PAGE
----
In low-resource settings, prevalence mapping relies on empirical prevalence data from a finite, often spatially sparse, set of surveys of communities within the region of interest, possibly supplemented by remotely sensed images that can act as proxies for environmental risk factors. A standard geostatistical model for data of this kind is a generalized linear mixed model with logistic link, binomial error distribution and a Gaussian spatial process as a stochastic component of the linear predictor.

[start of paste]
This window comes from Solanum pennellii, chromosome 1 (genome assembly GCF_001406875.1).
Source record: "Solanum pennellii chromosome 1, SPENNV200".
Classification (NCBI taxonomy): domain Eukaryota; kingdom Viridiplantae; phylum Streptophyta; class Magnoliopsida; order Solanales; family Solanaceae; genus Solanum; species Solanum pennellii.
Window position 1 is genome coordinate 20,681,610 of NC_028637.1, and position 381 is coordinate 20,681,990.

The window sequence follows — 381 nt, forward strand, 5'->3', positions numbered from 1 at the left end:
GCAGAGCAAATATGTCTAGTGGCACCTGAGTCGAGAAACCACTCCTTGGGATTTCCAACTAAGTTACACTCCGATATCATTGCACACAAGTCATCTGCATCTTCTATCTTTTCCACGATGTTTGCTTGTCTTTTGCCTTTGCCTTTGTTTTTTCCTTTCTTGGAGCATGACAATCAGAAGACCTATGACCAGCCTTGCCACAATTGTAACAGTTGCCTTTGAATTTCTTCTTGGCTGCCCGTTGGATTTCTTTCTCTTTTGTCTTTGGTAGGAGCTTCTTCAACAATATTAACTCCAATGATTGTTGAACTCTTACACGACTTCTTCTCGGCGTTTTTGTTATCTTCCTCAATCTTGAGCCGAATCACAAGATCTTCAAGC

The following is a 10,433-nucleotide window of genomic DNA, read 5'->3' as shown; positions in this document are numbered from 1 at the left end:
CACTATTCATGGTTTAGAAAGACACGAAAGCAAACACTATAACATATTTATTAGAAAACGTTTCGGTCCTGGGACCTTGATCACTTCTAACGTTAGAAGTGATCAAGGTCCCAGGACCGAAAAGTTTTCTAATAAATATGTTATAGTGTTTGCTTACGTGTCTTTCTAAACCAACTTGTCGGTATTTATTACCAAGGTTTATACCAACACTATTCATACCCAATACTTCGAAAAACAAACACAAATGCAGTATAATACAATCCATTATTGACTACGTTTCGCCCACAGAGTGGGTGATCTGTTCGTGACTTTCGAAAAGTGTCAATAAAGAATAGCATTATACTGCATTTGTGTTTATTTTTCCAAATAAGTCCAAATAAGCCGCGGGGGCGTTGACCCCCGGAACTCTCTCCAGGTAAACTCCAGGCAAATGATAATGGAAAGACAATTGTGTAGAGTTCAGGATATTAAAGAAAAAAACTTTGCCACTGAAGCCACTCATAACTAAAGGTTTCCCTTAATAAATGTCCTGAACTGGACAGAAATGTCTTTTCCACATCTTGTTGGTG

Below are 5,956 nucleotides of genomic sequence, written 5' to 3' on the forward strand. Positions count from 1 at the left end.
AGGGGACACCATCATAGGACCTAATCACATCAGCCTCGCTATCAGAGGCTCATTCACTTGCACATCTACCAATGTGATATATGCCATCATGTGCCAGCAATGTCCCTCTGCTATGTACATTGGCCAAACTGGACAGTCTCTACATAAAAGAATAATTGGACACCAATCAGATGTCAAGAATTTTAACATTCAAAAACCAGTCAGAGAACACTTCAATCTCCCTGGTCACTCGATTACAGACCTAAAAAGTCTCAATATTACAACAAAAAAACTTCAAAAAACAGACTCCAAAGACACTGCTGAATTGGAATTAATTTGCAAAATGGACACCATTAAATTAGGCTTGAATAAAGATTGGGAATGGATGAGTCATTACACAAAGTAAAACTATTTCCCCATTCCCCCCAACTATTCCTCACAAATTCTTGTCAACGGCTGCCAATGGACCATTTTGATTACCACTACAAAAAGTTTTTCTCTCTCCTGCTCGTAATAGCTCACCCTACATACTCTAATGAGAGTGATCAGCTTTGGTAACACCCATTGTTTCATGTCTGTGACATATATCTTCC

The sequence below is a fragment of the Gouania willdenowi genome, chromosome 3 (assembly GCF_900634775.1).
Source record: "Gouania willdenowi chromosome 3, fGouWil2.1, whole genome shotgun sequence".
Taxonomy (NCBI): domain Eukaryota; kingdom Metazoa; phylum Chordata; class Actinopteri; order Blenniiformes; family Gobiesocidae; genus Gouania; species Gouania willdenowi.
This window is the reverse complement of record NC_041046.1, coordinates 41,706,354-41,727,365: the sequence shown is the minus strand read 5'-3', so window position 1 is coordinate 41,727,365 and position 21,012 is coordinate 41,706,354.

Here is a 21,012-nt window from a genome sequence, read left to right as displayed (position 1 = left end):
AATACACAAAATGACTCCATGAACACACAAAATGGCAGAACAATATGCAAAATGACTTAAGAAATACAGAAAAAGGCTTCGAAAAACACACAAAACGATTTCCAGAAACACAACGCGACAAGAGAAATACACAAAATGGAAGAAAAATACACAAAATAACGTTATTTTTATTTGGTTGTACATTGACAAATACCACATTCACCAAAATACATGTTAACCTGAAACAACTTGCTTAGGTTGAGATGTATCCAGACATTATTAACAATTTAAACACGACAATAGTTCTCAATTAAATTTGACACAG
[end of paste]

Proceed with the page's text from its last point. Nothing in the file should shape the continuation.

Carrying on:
In this talk, I will first review statistical methods and software associated with this standard model, then consider several methodological extensions whose development has been motivated by the requirements of specific applications including river-blindness mapping Africa-wide.
Diggle, P.J. and Giorgi, E. (2016). Model-based geostatistics for prevalence Mapping in low-resource settings (with Discussion). Journal of the American Statistical Association (to appear).